tv David Grann The Lost City of Z CSPAN October 12, 2017 10:32pm-11:50pm EDT
there was a world beyond connecticut and. but i should also save from the onset that i am not an explorer or venture i hate snakes and i don't camp. [laughter] i've taken generative eye condition that makes it hard for me to ride that -- try that night i eating get lost on the subway. so the question how did a reporter like we end up in the middle of the amazon? trying to solve the greatest mystery of the 20th century? what happened to percy faucet? when he disappeared in the amazon
looking for the ancient civilization. called "the lost city of z" i heard about the mystery while i was doing that story on the death of the greatest sherlocks homes and i came across a reference that said percy faucet helped to inspire the novel the lost world. solution you a little clip to give you some sense. >> here is then the picture of percy. now i will show you a clip from the lost world. >> i propose a new
expedition with that acceptable member of the audience to proceed to the amazon to investigate my claim of the existence of the lost world. >> i read in the lost world and it piqued my curiosity i put the name into the database and out came these crazy headlines mattis it disappears into an unknown and here is a crazy have died from "the washington post" the savages sees a movie after rescuing percy fawcett. the thing about these newspaper articles they were
in the washington post with banner headlines in "the new york times" all over the world the british papers and i soon discovered to be last of the great territorial explorer little more than of machete and a compass and a divine sense of purpose he disappeared in 1925 the stories of the venture captivated the public's imagination how he survived for years without making contact her how he would emerge from an expedition never coming back with maps and now you can see one of the maps from the region in the brazilian amazon. oh what of the maps that i found in the archives were much more detailed and
ambitious. but there was such powers of endurance that some people claimed he was immune. what american explore city chorale walk and how hike anybody else. the 1953 the "journal" said what is it like to mark the end of the major? the day of the airplane? the radio? to be organized and financed with him it is a heroic story first training to become an explorer at the turn-of-the-century and for this national geographical society in london at the time felt it is trying to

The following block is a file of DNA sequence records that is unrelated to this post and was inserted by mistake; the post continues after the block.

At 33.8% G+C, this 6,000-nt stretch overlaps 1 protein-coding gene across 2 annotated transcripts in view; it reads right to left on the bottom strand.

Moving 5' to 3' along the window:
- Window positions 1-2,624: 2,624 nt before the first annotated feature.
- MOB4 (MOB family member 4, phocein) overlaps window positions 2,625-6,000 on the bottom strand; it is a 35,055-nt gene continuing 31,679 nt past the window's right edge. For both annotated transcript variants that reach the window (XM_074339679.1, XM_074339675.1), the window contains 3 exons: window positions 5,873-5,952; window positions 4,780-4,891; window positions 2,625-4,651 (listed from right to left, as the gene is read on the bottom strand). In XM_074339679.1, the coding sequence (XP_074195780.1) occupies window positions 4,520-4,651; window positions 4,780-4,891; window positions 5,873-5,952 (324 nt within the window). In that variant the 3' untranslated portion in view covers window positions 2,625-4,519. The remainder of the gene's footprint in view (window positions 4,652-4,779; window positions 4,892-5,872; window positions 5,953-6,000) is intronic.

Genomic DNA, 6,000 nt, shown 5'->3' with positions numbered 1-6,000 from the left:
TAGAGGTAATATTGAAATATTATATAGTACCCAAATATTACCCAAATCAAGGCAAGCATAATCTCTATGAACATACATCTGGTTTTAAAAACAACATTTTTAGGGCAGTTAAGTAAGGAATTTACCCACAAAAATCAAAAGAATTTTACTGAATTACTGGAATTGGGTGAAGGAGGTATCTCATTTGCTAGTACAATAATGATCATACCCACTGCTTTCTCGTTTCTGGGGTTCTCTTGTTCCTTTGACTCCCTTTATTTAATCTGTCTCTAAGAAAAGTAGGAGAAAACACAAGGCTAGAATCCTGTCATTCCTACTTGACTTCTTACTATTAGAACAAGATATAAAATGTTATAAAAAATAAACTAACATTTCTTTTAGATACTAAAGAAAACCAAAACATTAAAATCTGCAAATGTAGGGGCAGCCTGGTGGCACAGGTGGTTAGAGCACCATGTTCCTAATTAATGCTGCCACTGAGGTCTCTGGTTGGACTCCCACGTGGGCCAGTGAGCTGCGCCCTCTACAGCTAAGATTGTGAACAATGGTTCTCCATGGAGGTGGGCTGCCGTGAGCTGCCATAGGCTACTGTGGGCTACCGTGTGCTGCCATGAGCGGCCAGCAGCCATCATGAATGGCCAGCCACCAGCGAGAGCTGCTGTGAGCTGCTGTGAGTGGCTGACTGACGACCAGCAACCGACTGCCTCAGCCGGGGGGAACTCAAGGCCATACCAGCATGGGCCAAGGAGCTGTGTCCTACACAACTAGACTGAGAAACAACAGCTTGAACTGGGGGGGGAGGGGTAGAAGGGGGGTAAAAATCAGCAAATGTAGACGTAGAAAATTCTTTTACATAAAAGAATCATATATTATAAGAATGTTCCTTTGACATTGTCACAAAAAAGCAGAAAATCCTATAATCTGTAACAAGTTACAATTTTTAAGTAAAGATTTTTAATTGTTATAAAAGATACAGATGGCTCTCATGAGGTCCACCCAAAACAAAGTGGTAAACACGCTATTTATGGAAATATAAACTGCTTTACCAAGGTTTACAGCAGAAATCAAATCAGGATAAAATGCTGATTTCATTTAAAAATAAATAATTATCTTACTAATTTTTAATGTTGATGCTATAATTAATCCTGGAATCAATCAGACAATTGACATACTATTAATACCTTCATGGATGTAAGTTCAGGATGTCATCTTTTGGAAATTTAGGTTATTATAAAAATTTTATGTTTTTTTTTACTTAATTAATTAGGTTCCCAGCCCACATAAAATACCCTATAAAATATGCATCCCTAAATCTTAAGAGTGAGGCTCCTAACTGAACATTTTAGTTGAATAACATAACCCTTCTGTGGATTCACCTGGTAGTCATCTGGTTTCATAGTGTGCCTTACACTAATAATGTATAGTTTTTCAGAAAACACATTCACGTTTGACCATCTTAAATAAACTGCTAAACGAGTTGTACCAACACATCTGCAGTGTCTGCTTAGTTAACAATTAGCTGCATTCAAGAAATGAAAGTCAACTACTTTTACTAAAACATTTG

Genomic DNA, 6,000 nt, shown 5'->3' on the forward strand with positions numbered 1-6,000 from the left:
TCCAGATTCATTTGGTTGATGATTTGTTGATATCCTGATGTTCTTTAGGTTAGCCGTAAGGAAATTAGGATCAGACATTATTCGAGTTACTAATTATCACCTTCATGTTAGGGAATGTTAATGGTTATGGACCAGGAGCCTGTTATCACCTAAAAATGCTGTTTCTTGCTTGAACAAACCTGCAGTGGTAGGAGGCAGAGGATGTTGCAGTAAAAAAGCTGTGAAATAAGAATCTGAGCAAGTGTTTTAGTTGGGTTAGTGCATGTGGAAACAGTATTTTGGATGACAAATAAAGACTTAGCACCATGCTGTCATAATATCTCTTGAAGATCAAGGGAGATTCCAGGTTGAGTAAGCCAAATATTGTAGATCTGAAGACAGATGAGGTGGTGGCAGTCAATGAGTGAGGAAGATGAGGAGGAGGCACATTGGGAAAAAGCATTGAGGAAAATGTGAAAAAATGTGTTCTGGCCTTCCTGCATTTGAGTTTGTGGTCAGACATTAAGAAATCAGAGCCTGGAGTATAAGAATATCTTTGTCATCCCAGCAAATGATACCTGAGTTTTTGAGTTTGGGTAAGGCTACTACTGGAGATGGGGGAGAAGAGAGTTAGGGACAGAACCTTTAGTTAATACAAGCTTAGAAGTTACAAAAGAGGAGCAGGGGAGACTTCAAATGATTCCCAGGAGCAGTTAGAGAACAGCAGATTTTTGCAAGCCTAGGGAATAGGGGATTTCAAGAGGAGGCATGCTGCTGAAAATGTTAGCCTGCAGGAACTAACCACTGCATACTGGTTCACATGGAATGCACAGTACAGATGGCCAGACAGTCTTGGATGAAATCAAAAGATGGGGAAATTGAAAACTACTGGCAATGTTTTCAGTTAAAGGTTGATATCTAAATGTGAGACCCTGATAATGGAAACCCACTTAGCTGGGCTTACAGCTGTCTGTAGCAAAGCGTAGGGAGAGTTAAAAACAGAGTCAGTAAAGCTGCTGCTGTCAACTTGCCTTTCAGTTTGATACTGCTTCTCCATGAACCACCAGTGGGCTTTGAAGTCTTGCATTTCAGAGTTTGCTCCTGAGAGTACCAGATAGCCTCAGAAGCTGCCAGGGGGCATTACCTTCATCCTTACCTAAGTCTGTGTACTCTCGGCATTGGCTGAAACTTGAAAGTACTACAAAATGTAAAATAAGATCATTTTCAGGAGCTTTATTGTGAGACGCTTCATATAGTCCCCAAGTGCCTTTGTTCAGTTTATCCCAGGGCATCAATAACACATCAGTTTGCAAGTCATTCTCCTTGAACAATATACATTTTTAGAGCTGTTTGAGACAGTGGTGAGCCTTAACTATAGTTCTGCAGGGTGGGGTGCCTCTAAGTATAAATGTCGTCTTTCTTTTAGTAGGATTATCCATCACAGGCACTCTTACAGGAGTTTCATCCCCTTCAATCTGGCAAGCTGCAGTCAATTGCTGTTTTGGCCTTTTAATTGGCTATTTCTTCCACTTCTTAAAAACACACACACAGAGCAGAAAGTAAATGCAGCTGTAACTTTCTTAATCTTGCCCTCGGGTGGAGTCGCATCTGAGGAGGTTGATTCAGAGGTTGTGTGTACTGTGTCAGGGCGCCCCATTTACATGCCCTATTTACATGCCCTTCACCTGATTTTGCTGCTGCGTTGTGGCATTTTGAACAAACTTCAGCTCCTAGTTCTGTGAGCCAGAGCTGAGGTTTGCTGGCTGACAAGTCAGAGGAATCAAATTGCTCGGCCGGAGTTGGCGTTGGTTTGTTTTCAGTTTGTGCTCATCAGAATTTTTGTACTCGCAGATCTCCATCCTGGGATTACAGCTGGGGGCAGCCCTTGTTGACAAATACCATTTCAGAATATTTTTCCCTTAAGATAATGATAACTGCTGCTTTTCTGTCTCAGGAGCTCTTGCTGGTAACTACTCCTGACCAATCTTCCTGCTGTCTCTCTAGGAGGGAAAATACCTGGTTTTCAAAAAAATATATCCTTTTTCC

fulfill one of the great ambitions to come back with explorations and coordinates from all over the world. one of the things that surprised me for the finishing school for exporters and percy fawcett group worshiping those and this fellow was in charge of turning percy fawcett into a gentleman explore. not just how to read the map for the stars to figure out where you were in any point on the globe that also meant reading the survivalist manuals. so then you get a sense of the timing to say things
like this you're bitten by poisonous state -- make packed room with gunpowder and ignited. [laughter] if your hit with a poisonous air row ended is averaging get boiling greece to pour that into the wind. he finished his training and was quickly recruited to become a spy. this was very common for the british empire. they would lead to recruit these numbers and graduates to become spies. and they can wander into other countries. but actually faucet was sent to africa as a spy. but then in 1906 he turned
his attention fully to the amazon and strictly to exploration. at the time the amazon really remained the last large blank space on the map this should give you a sense of its size to give you a greater image. it is the size of the continental united states. so it was largely unexplored because of the jungle and the secretary of though world geographic society at the time said nobody knows. but it remains so unexplored that bolivia and brazil did not even know where their
borders were. they needed somebody to come in to figure out where they were. so they asked the royal geographic society as a representative and they sent him percy fawcett he said it was his destiny and off he went. so for the next several years he mapped an enormous amount of space to give you some sense of the area that he was exploring over here was bolivia peru was that here this was the vast swath of territory. they would take pack animals to come over the andes and
goes 60 and 17,000 feet up then the first expedition and then all the way up here. when the early expeditions you can see him survey the jungle and they were pretty extraordinary in their own right. they did not come back from the expedition of a thousand men they had almost no protection against the jumble of accosted by a vampire backs their wit have the blood streaking down there scan. there were botflies that would plant eggs and they